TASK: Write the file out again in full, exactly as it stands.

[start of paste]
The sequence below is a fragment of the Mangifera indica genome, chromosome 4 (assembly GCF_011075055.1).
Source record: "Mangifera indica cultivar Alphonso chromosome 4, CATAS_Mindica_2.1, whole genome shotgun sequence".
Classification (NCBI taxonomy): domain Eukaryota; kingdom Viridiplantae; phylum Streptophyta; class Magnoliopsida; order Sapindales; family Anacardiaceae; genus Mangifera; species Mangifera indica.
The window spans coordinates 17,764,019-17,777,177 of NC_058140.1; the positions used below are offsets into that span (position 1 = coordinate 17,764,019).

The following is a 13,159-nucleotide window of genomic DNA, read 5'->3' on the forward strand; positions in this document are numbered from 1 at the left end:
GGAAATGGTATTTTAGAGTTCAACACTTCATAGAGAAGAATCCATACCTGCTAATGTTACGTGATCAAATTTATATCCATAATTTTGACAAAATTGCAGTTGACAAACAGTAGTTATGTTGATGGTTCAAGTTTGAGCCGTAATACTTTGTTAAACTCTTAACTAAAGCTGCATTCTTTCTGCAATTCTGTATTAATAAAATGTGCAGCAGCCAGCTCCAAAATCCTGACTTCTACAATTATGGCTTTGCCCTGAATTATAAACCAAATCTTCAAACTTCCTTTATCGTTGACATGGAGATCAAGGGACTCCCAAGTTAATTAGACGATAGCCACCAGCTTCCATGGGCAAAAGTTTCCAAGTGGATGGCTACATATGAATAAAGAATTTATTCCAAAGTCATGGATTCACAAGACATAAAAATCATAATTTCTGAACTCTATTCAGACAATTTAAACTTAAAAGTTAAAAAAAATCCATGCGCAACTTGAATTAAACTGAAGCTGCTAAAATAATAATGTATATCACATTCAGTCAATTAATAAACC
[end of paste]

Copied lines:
The sequence below is a fragment of the Mangifera indica genome, chromosome 4 (assembly GCF_011075055.1).
Source record: "Mangifera indica cultivar Alphonso chromosome 4, CATAS_Mindica_2.1, whole genome shotgun sequence".
Classification (NCBI taxonomy): domain Eukaryota; kingdom Viridiplantae; phylum Streptophyta; class Magnoliopsida; order Sapindales; family Anacardiaceae; genus Mangifera; species Mangifera indica.
The window spans coordinates 17,764,019-17,777,177 of NC_058140.1; the positions used below are offsets into that span (position 1 = coordinate 17,764,019).

The following is a 13,159-nucleotide window of genomic DNA, read 5'->3' on the forward strand; positions in this document are numbered from 1 at the left end:
GGAAATGGTATTTTAGAGTTCAACACTTCATAGAGAAGAATCCATACCTGCTAATGTTACGTGATCAAATTTATATCCATAATTTTGACAAAATTGCAGTTGACAAACAGTAGTTATGTTGATGGTTCAAGTTTGAGCCGTAATACTTTGTTAAACTCTTAACTAAAGCTGCATTCTTTCTGCAATTCTGTATTAATAAAATGTGCAGCAGCCAGCTCCAAAATCCTGACTTCTACAATTATGGCTTTGCCCTGAATTATAAACCAAATCTTCAAACTTCCTTTATCGTTGACATGGAGATCAAGGGACTCCCAAGTTAATTAGACGATAGCCACCAGCTTCCATGGGCAAAAGTTTCCAAGTGGATGGCTACATATGAATAAAGAATTTATTCCAAAGTCATGGATTCACAAGACATAAAAATCATAATTTCTGAACTCTATTCAGACAATTTAAACTTAAAAGTTAAAAAAAATCCATGCGCAACTTGAATTAAACTGAAGCTGCTAAAATAATAATGTATATCACATTCAGTCAATTAATAAACC